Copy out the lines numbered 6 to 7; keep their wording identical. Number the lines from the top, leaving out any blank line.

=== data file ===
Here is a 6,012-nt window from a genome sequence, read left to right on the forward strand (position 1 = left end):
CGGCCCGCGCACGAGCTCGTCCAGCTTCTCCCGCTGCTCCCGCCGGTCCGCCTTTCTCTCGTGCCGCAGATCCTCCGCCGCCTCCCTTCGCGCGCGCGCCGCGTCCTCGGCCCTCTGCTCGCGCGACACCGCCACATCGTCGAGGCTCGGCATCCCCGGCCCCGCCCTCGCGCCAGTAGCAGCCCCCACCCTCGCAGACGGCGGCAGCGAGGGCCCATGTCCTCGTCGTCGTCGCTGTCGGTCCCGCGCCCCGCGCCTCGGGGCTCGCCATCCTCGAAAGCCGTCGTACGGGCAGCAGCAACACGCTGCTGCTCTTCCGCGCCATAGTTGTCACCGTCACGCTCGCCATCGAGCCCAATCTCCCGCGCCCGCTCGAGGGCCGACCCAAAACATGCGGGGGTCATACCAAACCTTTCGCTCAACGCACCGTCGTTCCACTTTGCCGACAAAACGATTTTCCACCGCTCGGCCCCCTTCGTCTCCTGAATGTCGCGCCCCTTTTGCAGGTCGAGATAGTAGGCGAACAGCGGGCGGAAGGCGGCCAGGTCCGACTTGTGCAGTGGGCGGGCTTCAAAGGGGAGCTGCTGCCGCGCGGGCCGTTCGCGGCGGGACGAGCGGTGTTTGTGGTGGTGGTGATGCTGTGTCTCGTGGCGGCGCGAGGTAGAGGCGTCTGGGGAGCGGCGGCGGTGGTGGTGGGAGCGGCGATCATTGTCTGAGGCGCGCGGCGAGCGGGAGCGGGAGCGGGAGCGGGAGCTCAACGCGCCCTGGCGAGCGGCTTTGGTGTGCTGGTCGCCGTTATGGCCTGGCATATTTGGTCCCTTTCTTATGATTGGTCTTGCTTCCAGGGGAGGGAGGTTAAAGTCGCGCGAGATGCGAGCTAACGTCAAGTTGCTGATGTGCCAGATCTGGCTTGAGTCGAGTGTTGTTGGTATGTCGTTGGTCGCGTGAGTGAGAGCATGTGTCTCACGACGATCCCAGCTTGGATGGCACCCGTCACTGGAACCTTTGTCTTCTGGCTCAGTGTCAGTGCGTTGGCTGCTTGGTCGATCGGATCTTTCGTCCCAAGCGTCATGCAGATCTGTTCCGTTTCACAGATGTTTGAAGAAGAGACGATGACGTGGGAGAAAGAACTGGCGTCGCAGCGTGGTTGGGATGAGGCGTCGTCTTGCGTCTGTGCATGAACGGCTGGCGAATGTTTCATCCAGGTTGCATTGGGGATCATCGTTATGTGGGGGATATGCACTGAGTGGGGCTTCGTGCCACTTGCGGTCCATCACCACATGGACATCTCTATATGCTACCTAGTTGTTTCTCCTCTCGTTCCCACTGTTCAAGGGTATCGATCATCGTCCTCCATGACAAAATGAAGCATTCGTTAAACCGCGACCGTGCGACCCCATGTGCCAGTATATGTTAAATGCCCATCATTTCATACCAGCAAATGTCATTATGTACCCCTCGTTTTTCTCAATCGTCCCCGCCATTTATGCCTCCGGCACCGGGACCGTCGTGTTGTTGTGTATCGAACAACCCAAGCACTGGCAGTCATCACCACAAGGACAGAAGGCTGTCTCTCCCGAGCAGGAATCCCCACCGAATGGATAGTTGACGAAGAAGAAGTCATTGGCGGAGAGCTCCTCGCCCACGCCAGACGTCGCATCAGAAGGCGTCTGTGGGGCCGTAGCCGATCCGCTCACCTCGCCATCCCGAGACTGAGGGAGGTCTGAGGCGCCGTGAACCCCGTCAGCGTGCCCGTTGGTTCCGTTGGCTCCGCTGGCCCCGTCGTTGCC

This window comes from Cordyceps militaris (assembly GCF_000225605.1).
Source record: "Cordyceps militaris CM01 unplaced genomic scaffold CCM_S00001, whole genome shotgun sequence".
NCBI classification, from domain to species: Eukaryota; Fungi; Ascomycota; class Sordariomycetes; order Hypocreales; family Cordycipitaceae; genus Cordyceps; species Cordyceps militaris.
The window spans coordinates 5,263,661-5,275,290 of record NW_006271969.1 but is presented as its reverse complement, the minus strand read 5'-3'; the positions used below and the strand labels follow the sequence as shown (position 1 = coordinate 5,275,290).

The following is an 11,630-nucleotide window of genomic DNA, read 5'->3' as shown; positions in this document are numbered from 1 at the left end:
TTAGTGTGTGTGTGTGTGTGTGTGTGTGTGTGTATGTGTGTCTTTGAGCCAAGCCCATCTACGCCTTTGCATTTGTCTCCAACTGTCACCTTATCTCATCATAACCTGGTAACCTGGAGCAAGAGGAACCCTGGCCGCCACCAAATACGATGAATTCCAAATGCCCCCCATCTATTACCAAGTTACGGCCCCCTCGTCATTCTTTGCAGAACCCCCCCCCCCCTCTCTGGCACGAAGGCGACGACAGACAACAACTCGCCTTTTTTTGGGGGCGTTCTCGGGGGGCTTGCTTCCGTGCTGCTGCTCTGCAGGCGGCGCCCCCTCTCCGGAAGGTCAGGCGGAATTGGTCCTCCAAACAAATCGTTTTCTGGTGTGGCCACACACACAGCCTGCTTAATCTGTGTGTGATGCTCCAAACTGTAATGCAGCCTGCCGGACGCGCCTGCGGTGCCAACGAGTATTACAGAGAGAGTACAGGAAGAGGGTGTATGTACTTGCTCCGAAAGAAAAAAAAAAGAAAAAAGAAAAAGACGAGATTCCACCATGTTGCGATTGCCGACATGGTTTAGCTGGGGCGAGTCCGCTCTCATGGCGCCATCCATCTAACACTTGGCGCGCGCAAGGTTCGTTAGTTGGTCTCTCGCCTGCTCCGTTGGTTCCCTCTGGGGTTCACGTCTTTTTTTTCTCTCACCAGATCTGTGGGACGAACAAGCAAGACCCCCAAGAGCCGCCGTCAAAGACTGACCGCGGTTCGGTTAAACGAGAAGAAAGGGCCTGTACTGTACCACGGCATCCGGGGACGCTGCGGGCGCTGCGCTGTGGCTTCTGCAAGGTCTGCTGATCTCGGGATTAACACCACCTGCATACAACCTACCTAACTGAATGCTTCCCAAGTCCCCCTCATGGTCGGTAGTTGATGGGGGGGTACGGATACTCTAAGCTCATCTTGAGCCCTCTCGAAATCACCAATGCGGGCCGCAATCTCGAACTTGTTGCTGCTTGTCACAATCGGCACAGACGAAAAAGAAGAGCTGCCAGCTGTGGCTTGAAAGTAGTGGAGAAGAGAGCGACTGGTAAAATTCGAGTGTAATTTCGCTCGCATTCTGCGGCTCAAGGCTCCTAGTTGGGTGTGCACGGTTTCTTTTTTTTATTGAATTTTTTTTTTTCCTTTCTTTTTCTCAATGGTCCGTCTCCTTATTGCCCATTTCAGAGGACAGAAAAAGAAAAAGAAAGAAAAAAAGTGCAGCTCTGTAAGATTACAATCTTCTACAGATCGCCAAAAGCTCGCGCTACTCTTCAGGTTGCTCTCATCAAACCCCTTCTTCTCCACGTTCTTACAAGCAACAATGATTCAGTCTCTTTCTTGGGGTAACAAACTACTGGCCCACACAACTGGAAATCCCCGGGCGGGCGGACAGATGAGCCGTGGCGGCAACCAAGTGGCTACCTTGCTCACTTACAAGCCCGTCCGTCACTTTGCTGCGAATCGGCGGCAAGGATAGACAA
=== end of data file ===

The window spans coordinates 5,263,661-5,275,290 of record NW_006271969.1 but is presented as its reverse complement, the minus strand read 5'-3'; the positions used below and the strand labels follow the sequence as shown (position 1 = coordinate 5,275,290).

The following is an 11,630-nucleotide window of genomic DNA, read 5'->3' as shown; positions in this document are numbered from 1 at the left end: